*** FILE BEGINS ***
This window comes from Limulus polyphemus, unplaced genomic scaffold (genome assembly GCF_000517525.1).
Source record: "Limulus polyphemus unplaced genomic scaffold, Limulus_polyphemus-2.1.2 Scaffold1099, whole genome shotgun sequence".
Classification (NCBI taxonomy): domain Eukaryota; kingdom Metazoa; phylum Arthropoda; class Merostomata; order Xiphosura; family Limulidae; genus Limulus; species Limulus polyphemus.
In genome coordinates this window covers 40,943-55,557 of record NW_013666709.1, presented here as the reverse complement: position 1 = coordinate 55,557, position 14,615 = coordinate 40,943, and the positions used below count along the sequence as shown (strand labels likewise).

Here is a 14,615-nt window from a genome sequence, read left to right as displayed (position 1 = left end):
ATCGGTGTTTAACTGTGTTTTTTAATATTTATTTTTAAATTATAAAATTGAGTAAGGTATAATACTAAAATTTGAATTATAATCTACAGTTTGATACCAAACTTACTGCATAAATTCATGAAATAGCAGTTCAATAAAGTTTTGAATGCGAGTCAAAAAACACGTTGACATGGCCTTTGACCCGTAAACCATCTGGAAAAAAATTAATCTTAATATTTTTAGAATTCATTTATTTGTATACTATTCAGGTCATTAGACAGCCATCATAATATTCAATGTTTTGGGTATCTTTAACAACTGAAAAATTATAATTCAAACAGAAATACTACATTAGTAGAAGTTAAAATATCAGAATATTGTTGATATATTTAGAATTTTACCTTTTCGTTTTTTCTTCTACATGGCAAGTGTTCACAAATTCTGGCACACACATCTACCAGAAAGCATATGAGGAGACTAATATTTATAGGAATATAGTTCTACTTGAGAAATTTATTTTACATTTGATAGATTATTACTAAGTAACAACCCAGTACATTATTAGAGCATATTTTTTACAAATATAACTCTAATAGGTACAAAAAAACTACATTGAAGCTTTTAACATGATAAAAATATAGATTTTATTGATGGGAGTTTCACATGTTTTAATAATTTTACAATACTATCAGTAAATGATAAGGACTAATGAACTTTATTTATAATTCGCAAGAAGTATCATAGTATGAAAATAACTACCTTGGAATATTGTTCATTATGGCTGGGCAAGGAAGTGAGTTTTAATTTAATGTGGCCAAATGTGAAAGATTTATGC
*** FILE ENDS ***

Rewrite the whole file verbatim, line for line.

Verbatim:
This window comes from Limulus polyphemus, unplaced genomic scaffold (genome assembly GCF_000517525.1).
Source record: "Limulus polyphemus unplaced genomic scaffold, Limulus_polyphemus-2.1.2 Scaffold1099, whole genome shotgun sequence".
Classification (NCBI taxonomy): domain Eukaryota; kingdom Metazoa; phylum Arthropoda; class Merostomata; order Xiphosura; family Limulidae; genus Limulus; species Limulus polyphemus.
In genome coordinates this window covers 40,943-55,557 of record NW_013666709.1, presented here as the reverse complement: position 1 = coordinate 55,557, position 14,615 = coordinate 40,943, and the positions used below count along the sequence as shown (strand labels likewise).

Here is a 14,615-nt window from a genome sequence, read left to right as displayed (position 1 = left end):
ATCGGTGTTTAACTGTGTTTTTTAATATTTATTTTTAAATTATAAAATTGAGTAAGGTATAATACTAAAATTTGAATTATAATCTACAGTTTGATACCAAACTTACTGCATAAATTCATGAAATAGCAGTTCAATAAAGTTTTGAATGCGAGTCAAAAAACACGTTGACATGGCCTTTGACCCGTAAACCATCTGGAAAAAAATTAATCTTAATATTTTTAGAATTCATTTATTTGTATACTATTCAGGTCATTAGACAGCCATCATAATATTCAATGTTTTGGGTATCTTTAACAACTGAAAAATTATAATTCAAACAGAAATACTACATTAGTAGAAGTTAAAATATCAGAATATTGTTGATATATTTAGAATTTTACCTTTTCGTTTTTTCTTCTACATGGCAAGTGTTCACAAATTCTGGCACACACATCTACCAGAAAGCATATGAGGAGACTAATATTTATAGGAATATAGTTCTACTTGAGAAATTTATTTTACATTTGATAGATTATTACTAAGTAACAACCCAGTACATTATTAGAGCATATTTTTTACAAATATAACTCTAATAGGTACAAAAAAACTACATTGAAGCTTTTAACATGATAAAAATATAGATTTTATTGATGGGAGTTTCACATGTTTTAATAATTTTACAATACTATCAGTAAATGATAAGGACTAATGAACTTTATTTATAATTCGCAAGAAGTATCATAGTATGAAAATAACTACCTTGGAATATTGTTCATTATGGCTGGGCAAGGAAGTGAGTTTTAATTTAATGTGGCCAAATGTGAAAGATTTATGC